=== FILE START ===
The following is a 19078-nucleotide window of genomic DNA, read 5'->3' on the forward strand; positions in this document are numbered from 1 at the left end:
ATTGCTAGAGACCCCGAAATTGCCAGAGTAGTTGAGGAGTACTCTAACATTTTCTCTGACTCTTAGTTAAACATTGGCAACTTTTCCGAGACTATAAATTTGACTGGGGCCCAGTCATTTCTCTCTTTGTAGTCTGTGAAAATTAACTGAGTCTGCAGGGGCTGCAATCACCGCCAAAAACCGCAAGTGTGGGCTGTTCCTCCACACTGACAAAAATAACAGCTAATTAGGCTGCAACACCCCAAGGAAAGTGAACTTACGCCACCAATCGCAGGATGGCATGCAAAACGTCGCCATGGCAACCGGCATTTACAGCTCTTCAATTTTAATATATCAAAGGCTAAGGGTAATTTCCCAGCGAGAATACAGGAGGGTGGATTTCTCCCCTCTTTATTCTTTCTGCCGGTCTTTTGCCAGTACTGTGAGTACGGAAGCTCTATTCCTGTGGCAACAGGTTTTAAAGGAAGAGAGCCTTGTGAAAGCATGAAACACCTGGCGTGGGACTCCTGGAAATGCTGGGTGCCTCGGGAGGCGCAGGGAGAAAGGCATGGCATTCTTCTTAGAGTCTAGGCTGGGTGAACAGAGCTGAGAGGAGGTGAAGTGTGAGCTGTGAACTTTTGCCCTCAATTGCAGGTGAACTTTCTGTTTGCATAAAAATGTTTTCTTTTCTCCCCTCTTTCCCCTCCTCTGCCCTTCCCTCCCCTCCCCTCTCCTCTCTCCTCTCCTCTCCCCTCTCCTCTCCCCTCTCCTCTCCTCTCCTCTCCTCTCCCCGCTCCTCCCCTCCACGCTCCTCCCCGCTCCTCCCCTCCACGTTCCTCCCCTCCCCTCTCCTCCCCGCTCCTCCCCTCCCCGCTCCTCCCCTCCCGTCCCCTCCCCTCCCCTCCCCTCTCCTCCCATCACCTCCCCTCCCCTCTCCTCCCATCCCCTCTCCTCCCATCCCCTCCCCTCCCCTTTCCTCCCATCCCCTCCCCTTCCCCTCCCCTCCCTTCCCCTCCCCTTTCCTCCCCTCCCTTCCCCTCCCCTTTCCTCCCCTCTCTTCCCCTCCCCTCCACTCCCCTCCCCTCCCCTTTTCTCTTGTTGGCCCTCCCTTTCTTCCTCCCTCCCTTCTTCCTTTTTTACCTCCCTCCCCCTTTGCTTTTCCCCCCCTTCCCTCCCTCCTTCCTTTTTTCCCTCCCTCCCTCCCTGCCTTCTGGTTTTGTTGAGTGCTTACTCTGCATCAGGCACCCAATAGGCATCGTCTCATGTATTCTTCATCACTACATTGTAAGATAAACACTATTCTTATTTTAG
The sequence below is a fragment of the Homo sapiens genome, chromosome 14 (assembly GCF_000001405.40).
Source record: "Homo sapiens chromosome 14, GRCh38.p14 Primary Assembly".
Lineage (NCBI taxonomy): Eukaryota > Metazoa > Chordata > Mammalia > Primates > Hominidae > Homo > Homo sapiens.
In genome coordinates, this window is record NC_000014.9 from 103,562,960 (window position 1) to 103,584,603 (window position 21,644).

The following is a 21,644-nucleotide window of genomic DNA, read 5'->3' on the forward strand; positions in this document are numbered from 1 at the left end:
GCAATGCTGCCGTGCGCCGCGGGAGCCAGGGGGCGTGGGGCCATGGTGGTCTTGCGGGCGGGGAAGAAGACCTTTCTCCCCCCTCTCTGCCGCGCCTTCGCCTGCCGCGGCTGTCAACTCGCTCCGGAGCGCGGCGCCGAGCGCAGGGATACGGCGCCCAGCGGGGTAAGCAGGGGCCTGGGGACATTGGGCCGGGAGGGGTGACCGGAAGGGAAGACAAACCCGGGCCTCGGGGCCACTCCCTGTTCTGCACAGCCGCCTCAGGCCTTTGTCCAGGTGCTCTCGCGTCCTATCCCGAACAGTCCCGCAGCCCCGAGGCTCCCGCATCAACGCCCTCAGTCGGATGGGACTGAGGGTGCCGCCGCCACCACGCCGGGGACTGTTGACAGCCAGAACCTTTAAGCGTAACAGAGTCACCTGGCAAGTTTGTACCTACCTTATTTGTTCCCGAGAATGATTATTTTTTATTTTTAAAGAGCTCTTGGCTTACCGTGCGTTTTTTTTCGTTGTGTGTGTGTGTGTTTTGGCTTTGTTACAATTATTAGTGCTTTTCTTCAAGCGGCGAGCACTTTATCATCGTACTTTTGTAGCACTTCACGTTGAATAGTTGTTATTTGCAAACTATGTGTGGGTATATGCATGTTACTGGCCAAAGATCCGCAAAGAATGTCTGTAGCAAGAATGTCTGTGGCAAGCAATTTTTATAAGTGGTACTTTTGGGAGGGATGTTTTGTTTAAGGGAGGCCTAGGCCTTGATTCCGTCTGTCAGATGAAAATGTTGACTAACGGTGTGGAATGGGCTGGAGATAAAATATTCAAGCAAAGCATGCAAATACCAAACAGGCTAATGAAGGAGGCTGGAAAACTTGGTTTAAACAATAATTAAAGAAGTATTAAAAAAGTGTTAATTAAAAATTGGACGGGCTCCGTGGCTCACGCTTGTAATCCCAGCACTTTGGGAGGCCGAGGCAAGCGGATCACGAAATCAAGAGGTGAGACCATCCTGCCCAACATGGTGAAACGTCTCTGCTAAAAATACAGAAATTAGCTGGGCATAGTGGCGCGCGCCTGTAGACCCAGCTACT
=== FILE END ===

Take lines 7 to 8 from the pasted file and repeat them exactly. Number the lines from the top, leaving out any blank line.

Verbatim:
The following is a 21,644-nucleotide window of genomic DNA, read 5'->3' on the forward strand; positions in this document are numbered from 1 at the left end:
GCAATGCTGCCGTGCGCCGCGGGAGCCAGGGGGCGTGGGGCCATGGTGGTCTTGCGGGCGGGGAAGAAGACCTTTCTCCCCCCTCTCTGCCGCGCCTTCGCCTGCCGCGGCTGTCAACTCGCTCCGGAGCGCGGCGCCGAGCGCAGGGATACGGCGCCCAGCGGGGTAAGCAGGGGCCTGGGGACATTGGGCCGGGAGGGGTGACCGGAAGGGAAGACAAACCCGGGCCTCGGGGCCACTCCCTGTTCTGCACAGCCGCCTCAGGCCTTTGTCCAGGTGCTCTCGCGTCCTATCCCGAACAGTCCCGCAGCCCCGAGGCTCCCGCATCAACGCCCTCAGTCGGATGGGACTGAGGGTGCCGCCGCCACCACGCCGGGGACTGTTGACAGCCAGAACCTTTAAGCGTAACAGAGTCACCTGGCAAGTTTGTACCTACCTTATTTGTTCCCGAGAATGATTATTTTTTATTTTTAAAGAGCTCTTGGCTTACCGTGCGTTTTTTTTCGTTGTGTGTGTGTGTGTTTTGGCTTTGTTACAATTATTAGTGCTTTTCTTCAAGCGGCGAGCACTTTATCATCGTACTTTTGTAGCACTTCACGTTGAATAGTTGTTATTTGCAAACTATGTGTGGGTATATGCATGTTACTGGCCAAAGATCCGCAAAGAATGTCTGTAGCAAGAATGTCTGTGGCAAGCAATTTTTATAAGTGGTACTTTTGGGAGGGATGTTTTGTTTAAGGGAGGCCTAGGCCTTGATTCCGTCTGTCAGATGAAAATGTTGACTAACGGTGTGGAATGGGCTGGAGATAAAATATTCAAGCAAAGCATGCAAATACCAAACAGGCTAATGAAGGAGGCTGGAAAACTTGGTTTAAACAATAATTAAAGAAGTATTAAAAAAGTGTTAATTAAAAATTGGACGGGCTCCGTGGCTCACGCTTGTAATCCCAGCACTTTGGGAGGCCGAGGCAAGCGGATCACGAAATCAAGAGGTGAGACCATCCTGCCCAACATGGTGAAACGTCTCTGCTAAAAATACAGAAATTAGCTGGGCATAGTGGCGCGCGCCTGTAGACCCAGCTACT